Has the private equity boom peaked? That was the hot topic at a Wall Street Journal conference on Wednesday, which hosted financial industry titans such as Henry Paulson, Lloyd Blankfein and Carl Icahn.
According to billionaire financier Icahn (left), the answer is yes, as shareholders are balking at selling companies too cheap.
“They’ve had a walk in the park for years, but now shareholders are waking up to the fact that we’re not going to sell it to you so cheap,” Icahn said. “And interest rates could start creeping up.”
Blankfein, who runs Goldman Sachs, the top advisor to buyout firms, had a different opinion. He thinks the leveraged buyout trend is not “going out of style.”
Wobbles are being seen in financing of some leveraged buyouts. Ahold’s U.S. Foodservce postponed the financial backing of $7.1 billion LBO due to weak market conditions, sources told Reuters Loan Pricing Corp on Tuesday.
Meanwhile, the shares of Blackstone are off their IPO high amid tax concerns and worries the private equity boom may be off its peak. It finished its first day at $35.06 but closed on Thursday at $29.69.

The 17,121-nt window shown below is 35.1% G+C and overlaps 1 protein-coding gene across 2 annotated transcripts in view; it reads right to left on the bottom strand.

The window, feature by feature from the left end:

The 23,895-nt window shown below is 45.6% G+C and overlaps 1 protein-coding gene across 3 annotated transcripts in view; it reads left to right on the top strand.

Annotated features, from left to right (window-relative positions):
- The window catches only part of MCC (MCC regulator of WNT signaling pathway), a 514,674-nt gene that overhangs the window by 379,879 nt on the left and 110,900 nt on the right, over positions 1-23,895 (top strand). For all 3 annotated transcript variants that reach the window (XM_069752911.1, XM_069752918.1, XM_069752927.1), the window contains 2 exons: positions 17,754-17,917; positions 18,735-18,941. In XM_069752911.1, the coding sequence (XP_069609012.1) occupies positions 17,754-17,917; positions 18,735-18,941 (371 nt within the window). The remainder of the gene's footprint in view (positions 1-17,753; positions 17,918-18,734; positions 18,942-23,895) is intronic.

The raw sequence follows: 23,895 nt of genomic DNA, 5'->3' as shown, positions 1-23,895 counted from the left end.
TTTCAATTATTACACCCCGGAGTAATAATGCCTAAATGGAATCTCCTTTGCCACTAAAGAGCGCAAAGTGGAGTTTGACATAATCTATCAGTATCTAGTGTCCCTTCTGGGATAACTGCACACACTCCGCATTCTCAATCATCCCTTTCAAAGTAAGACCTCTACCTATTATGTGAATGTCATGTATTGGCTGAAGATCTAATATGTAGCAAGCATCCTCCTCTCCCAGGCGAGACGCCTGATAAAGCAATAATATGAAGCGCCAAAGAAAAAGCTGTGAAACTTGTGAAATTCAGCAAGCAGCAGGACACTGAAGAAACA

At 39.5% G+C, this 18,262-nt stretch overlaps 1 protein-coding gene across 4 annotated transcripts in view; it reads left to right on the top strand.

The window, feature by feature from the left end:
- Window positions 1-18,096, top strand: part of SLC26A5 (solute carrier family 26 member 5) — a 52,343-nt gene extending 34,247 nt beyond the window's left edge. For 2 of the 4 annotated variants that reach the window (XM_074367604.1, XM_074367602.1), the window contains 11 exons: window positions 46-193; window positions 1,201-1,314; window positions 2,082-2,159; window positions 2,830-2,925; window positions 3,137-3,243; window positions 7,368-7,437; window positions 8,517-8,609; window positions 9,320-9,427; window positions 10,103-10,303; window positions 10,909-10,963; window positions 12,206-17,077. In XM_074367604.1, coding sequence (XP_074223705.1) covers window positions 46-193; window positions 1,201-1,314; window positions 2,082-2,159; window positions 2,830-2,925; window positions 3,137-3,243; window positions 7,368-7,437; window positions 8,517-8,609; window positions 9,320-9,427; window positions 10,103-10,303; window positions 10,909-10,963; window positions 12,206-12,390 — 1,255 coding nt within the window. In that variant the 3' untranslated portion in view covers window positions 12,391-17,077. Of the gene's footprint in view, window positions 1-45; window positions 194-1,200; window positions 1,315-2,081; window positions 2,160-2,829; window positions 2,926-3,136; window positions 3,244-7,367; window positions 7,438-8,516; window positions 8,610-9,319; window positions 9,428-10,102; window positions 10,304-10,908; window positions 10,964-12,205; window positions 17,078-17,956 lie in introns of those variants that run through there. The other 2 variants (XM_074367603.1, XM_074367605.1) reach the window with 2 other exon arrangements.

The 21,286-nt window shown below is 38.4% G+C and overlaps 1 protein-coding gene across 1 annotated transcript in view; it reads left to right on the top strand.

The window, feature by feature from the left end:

Other comments on private equity made at the conference::
Glenn Hutchins, co-founder and managing director of Silver Lake, said he didn’t foresee a blowup of the private equity industry although he expects the industry will see some unsuccessful deals. He added that he would not be worried until he saw underlying economic problems.
NYSE Euronext Chief Executive John Thain, when asked if he was concerned whether the private equity boom was becoming too heated, said the wider issue was the availability of capital that is allowing buyout firms to take companies private.
“I don’t think it’s a question of the private equity boom. There is a tremendous amount of liquidity available so there’s a lot of leverage that’s available at very low cost. So I think the place to be concerned is — what takes some of the steam out of the availability of liquidity? That’s much more the issue than the private equity … Liquidity is fueling private equity — but it’s really the excessive amount of leverage at very low cost.”
Richard Breeden, CEO, Breeden Capital Management and former chairman of the U.S. Securities and Exchange Commission: “What I do hope is that our market continues to be strong for private equity to generate value and also for larger shareholders in public companies to continue to create value. All markets and everyone benefits when new value is created.”
Stephen Lerner, assistant to the president of the Service Employees International Union, or SEIU, which represents 1.8 million workers: ”What we’re saying is what is happening in private equity is critical to the future of America and we need to have a conversation about how we make sure that workers and other people aren’t left behind by the buyout boom.”
(Additional reporting by Anupreeta Das)